I thought it was mellow and a bit sweet. I couldn’t really pick up the fruity flavor he was experiencing – in fact, I didn’t get a strong flavor at all. It danced on my taste buds lightly and didn’t burn on the way down like some carbonated beverages do which is surprising since Cheerwine is purported to be more carbonated that other sodas. I liked it a lot and look forward to trying the diet version.

Cowpens or Co-pens if you ask Tom-Tom

Canon practice at CowpensLast Saturday we drove up 85 to Cowpens National Battlefield. It is the site of a Revolutionary War victory over the British lead by the reviled Banastre Tarleton. We went this particular Saturday to see the annual encampment and anniversary festivities.

As Mr. McB states in his post, we learned a lot during the outing and enjoyed seeing (and shooting) everything. He mentions the effort these reenactors put into keeping history alive. They were camping out in the cold (OK, South Carolina cold)  at their own expense, wearing uncomfortable costumes in the hopes of honoring those who served, and igniting a bit of patriotism and love of history in all of us. It’s a tall order and I thank them for it.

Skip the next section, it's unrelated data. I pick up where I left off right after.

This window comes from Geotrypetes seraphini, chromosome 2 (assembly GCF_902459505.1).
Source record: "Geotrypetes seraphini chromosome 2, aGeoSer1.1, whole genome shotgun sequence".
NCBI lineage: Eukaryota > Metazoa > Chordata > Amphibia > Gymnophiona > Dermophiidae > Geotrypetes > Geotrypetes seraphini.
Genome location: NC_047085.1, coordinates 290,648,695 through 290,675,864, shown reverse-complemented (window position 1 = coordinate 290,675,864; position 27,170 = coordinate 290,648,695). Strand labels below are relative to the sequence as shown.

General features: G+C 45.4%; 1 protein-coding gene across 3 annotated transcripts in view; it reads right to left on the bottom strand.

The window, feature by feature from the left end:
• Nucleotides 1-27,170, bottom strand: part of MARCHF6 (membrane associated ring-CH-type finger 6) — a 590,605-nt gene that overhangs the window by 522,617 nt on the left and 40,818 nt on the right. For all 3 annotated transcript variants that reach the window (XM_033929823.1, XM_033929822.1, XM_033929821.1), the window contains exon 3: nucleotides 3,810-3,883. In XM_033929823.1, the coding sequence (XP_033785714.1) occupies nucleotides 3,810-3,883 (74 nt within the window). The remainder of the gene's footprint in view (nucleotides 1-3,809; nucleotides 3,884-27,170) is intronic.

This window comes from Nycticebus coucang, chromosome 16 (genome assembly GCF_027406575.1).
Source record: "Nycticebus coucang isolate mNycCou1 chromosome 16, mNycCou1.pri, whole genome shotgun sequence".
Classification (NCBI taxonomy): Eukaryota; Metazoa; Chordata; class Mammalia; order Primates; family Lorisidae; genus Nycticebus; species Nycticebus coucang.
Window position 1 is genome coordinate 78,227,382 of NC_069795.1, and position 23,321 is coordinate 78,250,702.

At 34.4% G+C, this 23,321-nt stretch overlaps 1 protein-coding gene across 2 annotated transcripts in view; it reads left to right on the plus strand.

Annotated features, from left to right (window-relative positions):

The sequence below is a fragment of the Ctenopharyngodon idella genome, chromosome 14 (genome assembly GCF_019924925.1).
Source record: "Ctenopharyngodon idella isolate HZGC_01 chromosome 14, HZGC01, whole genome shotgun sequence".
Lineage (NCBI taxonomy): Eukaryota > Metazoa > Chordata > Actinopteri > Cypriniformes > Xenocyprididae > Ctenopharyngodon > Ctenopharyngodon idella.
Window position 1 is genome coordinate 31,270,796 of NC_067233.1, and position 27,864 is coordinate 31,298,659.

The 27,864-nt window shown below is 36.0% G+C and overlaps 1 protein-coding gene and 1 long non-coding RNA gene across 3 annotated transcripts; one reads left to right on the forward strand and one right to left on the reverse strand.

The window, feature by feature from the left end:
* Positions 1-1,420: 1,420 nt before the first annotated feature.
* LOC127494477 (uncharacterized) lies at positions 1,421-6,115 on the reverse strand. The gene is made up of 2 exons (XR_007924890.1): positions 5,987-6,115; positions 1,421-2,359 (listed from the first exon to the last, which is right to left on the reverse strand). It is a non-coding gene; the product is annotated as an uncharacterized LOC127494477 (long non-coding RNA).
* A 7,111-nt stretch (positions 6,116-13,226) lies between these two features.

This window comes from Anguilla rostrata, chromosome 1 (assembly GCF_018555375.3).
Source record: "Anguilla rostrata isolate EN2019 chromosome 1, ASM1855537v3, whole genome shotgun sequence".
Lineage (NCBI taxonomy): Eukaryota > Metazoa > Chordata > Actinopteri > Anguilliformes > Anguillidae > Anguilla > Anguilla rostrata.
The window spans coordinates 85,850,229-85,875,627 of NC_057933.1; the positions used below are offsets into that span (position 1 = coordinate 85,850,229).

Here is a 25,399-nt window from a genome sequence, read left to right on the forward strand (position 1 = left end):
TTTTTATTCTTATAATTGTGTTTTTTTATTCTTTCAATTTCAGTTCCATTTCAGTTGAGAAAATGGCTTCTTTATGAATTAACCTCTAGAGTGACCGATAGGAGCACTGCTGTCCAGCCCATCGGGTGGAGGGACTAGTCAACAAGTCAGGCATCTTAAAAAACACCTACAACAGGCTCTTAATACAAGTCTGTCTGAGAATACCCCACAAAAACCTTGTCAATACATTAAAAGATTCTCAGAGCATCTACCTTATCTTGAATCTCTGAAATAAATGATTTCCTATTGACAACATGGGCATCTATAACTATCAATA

rangerI also appreciate the ranger who lead our battlefield tour for encouraging us to question the experts and conventional wisdom. He questions many of the facts that are found in historical texts about this and other battles. He’s spent 12 years at the battlefield and studying what happened there. I’m not saying I believe everything he said, I honestly haven’t studied the battle enough. I have to think he knows what he’s talking about in many instances.

The whole experience made we want to learn more about the history of this area. I encourage all of you to visit battlefields, monuments, and historical sites in your area. It shows an appreciation for those who came before and those who work so hard to keep history alive now. You can get some pretty cool pictures, see mine below.

Soldier tentsSoldiers would have used tents like these.